Next up, is "The Telescope" by Megan Kurashige. This introduces a truly bizarre problem. Martin has succumbed to some type of condition in which part of his body (in his case, his leg) just turns to glass, glass which is thick but still fragile. Kurashige does a good job showing us the consequences of Martin's condition.

In "Under the Leaves" by A.C. Wise, we have another look at the consequences of something unusual. Richard is a young boy with the usual family, father, mother, brother...and a grandmother who has returned from the dead. Grandma likes to hide under the leaves, jump out, and scare people. In this way, she attracts a suitor. I liked the playful take on this situation.

Sam Ferree's "The Ferryman's Toll" is a interesting look at what a ferryman of the dead might do as the world just emptied out.

Hal Duncan sets out a nice little creation myth in "The Tale of the Six Monkey's Tails". Six monkey brothers each want to make themselves better than their siblings and the fire-goddess grants their wishes.

"The Poincaré Sutra" by Anil Menon is the story of Zulaikha, a young woman who is the daughter of a Coptic Christian in Egypt. She is in love with Yusuf, of the tribe of Manasseh. Menon takes us on a fascinating tour of Zulaikha’s thoughts and fantasies.

M.K. Hobson gives us such a unique take on corporate warfare and I won't spoil it by giving it away. I'll just say that "Kid Despair in Love" is one of the best stories in the issue.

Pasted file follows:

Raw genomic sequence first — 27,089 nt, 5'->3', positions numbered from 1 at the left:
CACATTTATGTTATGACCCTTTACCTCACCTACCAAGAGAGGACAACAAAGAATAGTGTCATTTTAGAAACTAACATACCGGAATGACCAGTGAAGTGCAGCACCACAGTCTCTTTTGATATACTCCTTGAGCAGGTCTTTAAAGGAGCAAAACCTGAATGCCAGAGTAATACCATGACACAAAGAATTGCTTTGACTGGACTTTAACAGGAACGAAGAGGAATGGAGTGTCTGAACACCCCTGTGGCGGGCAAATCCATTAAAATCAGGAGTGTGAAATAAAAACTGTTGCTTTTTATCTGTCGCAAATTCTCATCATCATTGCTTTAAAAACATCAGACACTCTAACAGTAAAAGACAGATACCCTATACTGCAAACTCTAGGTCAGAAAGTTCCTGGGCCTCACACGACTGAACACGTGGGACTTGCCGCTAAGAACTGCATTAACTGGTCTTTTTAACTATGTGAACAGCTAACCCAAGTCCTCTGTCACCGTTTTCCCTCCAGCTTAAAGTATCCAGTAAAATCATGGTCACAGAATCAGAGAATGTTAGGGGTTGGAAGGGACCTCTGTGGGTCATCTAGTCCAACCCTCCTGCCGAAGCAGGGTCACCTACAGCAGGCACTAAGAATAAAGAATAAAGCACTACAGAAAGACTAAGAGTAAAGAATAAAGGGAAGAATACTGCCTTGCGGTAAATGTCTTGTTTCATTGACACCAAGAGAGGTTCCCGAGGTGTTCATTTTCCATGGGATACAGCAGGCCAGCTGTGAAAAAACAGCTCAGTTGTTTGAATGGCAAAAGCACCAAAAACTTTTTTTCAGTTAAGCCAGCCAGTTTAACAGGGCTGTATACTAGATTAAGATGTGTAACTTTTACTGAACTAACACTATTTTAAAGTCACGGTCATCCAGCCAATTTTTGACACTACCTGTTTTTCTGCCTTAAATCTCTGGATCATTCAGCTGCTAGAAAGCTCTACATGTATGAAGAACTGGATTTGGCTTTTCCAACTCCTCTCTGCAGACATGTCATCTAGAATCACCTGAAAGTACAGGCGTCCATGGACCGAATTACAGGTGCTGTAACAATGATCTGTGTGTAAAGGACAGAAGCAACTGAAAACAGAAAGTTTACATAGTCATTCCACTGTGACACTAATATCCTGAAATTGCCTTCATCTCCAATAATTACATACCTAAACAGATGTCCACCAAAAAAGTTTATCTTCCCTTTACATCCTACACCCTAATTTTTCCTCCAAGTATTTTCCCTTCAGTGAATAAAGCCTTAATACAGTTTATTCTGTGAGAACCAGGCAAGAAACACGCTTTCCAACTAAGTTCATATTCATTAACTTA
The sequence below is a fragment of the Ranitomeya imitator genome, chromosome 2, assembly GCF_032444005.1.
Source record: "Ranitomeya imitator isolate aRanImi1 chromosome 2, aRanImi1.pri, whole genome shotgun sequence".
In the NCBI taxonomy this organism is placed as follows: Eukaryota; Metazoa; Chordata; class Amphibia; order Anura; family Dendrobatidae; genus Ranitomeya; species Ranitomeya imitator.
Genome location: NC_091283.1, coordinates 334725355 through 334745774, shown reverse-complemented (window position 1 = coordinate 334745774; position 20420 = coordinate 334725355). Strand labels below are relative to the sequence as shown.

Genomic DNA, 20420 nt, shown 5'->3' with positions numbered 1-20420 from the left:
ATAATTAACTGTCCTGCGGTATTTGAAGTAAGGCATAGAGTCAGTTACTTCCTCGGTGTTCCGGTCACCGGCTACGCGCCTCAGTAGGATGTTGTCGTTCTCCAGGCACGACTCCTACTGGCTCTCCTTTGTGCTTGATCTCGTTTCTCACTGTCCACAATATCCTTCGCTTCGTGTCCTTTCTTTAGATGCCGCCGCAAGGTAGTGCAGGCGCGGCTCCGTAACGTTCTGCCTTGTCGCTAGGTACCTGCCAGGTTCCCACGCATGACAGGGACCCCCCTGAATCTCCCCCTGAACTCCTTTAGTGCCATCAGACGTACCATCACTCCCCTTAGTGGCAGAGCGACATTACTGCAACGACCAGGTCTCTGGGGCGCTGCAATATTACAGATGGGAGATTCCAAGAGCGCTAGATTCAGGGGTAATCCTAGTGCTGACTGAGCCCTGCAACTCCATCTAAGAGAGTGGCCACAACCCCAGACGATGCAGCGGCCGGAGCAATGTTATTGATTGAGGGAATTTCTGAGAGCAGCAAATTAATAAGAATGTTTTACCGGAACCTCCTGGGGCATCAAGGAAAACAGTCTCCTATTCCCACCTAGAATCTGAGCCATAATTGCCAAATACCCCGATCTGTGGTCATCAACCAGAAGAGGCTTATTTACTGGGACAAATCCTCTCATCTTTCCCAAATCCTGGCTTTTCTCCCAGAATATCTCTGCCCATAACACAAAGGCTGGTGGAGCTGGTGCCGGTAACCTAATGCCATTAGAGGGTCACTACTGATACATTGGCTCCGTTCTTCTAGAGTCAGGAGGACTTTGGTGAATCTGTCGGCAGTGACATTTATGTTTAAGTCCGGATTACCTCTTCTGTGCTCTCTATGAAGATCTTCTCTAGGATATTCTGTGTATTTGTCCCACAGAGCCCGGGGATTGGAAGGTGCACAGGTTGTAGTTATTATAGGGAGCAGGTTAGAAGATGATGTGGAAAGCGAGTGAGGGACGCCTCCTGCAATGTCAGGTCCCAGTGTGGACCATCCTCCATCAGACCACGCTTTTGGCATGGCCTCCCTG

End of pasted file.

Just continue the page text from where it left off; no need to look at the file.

E.C. Meyers shows us another future disease in "My Father's Eyes". Victims of Hollander's disease experience a odd type of dementia. They regress to a primitive state and are called “devols”, “Neo-anderthols” or (more properly) “regressives". They are kept on reservations outside of society. Ambrose discovers his father, who disappeared years ago, is one and wants to seek him out. This was another example of coming up with a new concept and writing a good story about it.

All I can really say about "An Orange Tree Framed Your Body" by Alex Dally MacFarlane is that it concerns a young man rebelling against the society in which he lives in a very destructive way. The story itself is beautifully told.

"The Watcher Thorn" in the story by Cheryl Barkauskas is a special part of Dinah's garden. It is one reason she will not sell her land to Walter, who owns everything around it. She decides to take action to protect her land but things do not work out as planned. This one had a nice little twist at the end.

"Other Things" by Terence Kuch is the story of Gawl, who lives in a world in which words can actually wound or kill someone. In just a little more than two pages, Kuch does a good job of showing us this society.

Finally, the issue ends with "The Dead Boy's Last Poem" by Kelly Barnhill. A young girl is left the poems of a boy who has died. How she deals with them makes for another story with another real sting at the end. .

Even at its larger size, Sybil's Garage is the same strange, wonderful, little magazine. For those that want their fiction to be truly different, this is for you.